Should you discover there are signs of physical and/or liquid damage, it’s better that you bring the phone to the tech.

Connect the phone to the charger

This isn’t to know if the phone charges or not but to know if the phone still restarts even if it has a stable power source. As you know, the battery will be the first one to deteriorate over time and when this happens, your phone may restart on its own from time to time or even shut down. Connecting your phone to the charger will give it a stable power source so if the problem is the battery, your device wouldn’t restart when used while connected to the charger. So, assuming that this is the case with your phone, you also need to bring it to the tech and have the battery replaced unless you want to continue using your phone and deal with the problem every day.

Observe your phone while in Safe mode

There is a possibility that one or some of the apps you installed is causing the problem especially if the problem still continues even if the phone is connected to its charger. At this point in our troubleshooting, it’s better to rule this possibility out and to do that, you have to start your phone up in Safe mode to temporarily disable all third-party apps:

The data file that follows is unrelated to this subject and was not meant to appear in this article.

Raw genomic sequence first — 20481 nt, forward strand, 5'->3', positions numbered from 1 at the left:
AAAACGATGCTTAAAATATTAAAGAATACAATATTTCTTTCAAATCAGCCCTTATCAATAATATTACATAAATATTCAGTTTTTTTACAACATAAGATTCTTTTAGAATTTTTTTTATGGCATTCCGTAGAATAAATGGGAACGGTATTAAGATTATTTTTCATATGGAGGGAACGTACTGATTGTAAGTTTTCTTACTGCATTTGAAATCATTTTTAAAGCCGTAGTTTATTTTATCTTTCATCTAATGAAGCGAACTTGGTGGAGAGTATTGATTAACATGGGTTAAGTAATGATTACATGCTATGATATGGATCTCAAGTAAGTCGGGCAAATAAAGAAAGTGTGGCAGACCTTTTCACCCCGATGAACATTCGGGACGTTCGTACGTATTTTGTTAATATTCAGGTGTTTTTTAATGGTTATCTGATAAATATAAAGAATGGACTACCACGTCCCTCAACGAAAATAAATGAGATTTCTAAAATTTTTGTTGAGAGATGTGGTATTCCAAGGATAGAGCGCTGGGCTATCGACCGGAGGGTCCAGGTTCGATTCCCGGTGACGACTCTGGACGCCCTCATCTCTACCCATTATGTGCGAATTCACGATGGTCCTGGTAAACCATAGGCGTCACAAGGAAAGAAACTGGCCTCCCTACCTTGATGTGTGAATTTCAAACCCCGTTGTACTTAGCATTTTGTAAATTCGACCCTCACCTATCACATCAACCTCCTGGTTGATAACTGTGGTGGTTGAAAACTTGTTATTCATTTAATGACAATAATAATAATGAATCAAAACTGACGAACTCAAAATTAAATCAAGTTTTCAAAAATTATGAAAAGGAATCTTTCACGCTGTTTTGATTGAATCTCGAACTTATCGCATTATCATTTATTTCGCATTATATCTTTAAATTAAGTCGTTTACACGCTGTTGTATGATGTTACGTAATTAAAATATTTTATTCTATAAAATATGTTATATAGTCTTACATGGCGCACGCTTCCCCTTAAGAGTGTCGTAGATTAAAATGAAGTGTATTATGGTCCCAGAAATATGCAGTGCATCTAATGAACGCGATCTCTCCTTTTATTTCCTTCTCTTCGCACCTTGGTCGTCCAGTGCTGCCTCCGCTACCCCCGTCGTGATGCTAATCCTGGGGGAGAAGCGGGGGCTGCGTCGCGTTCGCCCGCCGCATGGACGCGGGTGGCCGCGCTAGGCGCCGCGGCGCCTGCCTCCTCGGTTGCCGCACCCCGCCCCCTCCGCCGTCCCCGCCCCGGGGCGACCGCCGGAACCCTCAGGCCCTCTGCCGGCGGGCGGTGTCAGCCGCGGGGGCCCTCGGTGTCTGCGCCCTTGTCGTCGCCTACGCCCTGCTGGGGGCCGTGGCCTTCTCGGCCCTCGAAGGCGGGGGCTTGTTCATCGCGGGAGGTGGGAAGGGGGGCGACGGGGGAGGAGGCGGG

1. Turn the device off.
  2. Press and hold the Power key past the screen with the device name.
  3. When ‘SAMSUNG’ appears on the screen, release the Power key.
  4. Immediately after releasing the Power key, press and hold the Volume down key.
  5. Continue to hold the Volume down key until the device finishes restarting.
  6. Safe mode will display in the bottom left corner of the screen.
  7. Release the Volume down key when you see ‘Safe Mode’.

Continue using your phone while in this mode and if the problem doesn’t occur, then you should find the apps that suspect are causing the problem and uninstall them one by one:

  1. From any Home screen, tap the Apps icon.
  2. Tap Settings.
  3. Tap Applications.
  4. Tap the desired application in the default list or tap Menu icon > Show system apps to display pre-installed apps.
  5. Tap Uninstall.
  6. Tap Uninstall again to confirm.

However, if the problem continues while in this mode, try doing the next step.

Wipe the cache partition

Wiping the cache partition will delete all system caches and replace them. You know, some of those cached files may have been corrupted or are already obsolete. Considering the fact that this problem might be with the firmware, this procedure may help fix it. All you gotta do is start your phone up in recovery mode, or follow these steps: